Paulina has articulated and executed on a powerful vision of inclusion and economic opportunity for everyone in our community which aligns perfectly with CRC’s mission. In fact, CRC recognized Paulina, SAJE and UNIDAD for their work with a CRA Panther award in 2011. We are excited to see Paulina bring her energy, acumen, and passion for justice to CRC.

CRC’s Board is deeply grateful to Alan Fisher and his 20-plus years of leadership at CRC, and we know that Paulina is the right leader to build on Alan’s legacy and ensure that low-income communities and communities of color throughout California have fair and equal access to banks and financial services.

Please join me in welcoming Paulina and wishing her and CRC well as we begin this new chapter.


James Zahradka

Board Chair

Where Did All Those Internet Payday Loan Ads Go?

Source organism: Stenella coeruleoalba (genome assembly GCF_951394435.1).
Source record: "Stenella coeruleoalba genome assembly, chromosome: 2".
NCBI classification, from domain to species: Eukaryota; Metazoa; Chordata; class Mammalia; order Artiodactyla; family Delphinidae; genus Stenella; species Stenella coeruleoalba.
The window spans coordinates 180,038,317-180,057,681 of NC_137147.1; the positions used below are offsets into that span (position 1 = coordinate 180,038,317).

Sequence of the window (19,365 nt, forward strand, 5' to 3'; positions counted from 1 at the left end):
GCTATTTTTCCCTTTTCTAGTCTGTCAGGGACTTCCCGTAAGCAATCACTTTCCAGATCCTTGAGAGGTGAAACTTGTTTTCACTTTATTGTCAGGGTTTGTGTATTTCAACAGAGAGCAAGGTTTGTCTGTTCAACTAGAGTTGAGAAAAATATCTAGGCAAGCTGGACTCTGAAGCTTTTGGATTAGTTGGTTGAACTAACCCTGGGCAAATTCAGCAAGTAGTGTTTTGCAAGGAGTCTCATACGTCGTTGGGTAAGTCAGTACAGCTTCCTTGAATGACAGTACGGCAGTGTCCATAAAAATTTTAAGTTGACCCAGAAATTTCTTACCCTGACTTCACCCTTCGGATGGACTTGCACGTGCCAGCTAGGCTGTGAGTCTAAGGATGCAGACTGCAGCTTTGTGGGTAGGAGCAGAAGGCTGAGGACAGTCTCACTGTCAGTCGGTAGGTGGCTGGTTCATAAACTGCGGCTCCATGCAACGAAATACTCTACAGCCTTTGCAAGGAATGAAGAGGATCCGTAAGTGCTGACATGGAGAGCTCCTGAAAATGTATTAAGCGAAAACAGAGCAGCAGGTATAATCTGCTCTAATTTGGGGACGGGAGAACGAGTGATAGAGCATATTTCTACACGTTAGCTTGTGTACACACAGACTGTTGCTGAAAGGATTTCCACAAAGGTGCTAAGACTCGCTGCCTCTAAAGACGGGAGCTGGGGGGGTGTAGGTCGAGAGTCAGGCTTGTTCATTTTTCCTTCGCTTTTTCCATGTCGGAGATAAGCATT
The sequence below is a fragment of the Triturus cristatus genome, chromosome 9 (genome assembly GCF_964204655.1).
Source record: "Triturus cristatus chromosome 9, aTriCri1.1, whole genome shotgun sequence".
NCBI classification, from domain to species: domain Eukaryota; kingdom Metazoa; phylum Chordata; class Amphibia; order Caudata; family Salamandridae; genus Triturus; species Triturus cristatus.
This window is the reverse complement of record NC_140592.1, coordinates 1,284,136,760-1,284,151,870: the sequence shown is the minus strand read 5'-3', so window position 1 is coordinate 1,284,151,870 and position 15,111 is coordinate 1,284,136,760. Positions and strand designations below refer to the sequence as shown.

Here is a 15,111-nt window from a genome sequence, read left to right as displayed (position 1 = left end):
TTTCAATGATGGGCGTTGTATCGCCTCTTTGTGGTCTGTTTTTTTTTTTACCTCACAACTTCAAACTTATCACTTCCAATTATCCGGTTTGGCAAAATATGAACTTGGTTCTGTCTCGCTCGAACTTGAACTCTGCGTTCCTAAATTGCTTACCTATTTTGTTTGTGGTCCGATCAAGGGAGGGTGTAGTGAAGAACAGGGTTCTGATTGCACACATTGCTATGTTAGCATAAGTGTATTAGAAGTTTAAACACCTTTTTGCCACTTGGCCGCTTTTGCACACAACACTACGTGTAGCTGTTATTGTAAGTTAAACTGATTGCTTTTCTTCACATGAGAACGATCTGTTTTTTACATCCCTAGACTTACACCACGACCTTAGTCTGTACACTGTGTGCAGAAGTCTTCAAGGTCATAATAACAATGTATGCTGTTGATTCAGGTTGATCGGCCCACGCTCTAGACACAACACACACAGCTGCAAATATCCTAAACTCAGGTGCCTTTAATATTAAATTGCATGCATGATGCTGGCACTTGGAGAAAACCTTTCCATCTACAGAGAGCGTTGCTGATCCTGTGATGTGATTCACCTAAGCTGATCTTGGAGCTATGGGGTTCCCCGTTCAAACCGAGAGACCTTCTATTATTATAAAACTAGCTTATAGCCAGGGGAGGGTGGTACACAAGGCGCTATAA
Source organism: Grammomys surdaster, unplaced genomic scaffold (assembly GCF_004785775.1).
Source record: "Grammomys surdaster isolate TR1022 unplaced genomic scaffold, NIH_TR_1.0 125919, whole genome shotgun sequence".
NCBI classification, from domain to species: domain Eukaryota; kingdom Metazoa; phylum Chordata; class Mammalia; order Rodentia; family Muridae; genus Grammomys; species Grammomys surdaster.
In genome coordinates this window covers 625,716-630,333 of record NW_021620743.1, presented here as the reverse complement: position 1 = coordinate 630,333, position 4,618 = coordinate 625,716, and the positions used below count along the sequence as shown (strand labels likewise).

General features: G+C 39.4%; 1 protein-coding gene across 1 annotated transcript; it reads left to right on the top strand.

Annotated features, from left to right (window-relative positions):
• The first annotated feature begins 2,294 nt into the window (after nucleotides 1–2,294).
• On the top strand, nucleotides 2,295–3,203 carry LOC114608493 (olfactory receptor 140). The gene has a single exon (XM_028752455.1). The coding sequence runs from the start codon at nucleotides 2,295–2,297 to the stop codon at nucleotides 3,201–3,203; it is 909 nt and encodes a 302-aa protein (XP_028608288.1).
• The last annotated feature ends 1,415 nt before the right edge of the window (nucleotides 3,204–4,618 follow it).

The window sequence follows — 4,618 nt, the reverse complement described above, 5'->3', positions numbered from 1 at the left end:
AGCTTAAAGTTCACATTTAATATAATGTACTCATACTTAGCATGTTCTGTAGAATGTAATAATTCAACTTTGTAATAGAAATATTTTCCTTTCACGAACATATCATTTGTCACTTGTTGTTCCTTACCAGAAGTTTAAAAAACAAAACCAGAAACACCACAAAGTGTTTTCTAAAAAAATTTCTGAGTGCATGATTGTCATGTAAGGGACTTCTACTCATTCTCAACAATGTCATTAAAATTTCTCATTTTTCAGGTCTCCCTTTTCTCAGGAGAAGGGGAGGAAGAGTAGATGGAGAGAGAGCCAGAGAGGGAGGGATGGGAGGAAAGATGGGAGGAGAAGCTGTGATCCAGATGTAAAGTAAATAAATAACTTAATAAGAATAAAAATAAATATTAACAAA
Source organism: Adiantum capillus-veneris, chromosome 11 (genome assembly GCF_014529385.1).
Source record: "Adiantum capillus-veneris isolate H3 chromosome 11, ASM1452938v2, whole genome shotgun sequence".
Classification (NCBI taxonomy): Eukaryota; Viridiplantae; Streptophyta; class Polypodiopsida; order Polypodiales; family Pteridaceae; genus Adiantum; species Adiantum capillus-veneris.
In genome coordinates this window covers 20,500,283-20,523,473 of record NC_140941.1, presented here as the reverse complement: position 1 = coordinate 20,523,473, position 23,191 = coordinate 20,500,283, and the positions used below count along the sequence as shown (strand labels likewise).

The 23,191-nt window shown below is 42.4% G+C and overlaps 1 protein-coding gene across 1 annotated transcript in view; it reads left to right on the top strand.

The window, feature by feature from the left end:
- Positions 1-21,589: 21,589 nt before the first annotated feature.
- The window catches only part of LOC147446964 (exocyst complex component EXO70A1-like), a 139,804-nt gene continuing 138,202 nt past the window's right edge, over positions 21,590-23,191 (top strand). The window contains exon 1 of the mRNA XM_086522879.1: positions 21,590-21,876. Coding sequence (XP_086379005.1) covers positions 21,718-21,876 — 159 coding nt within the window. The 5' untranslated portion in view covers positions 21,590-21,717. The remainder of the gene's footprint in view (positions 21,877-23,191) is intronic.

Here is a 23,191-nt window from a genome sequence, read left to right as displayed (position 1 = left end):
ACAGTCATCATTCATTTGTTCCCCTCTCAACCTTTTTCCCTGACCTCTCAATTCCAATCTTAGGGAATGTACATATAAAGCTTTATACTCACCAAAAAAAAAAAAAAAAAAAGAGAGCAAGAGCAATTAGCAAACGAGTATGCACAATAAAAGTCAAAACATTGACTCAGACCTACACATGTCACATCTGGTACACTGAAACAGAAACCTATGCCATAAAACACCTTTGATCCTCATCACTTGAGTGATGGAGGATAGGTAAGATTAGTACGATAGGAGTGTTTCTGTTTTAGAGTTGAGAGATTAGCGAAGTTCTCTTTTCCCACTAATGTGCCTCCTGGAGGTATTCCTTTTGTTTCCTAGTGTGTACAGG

Editor’s note: The CFPB, a federal agency, has proposed new rules for payday, car title, and high-cost installment lenders.


BUT, they need to hear from consumers- that means you! We have an easy-to-use page where you can weigh in- it only takes a minute and will help bring about important consumer protections with these loans. Please share a line or two in the comments box about why you care about this issue and want to see strong federal reforms.

PS: You do NOT have to be a payday, car title, or installment borrower to sign the petition.

Did you catch the NPR Planet Money program on Payday Lenders and Lead Generators?  It’s worth a listen/read:

I Applied For An Online Payday Loan. Here’s What Happened Next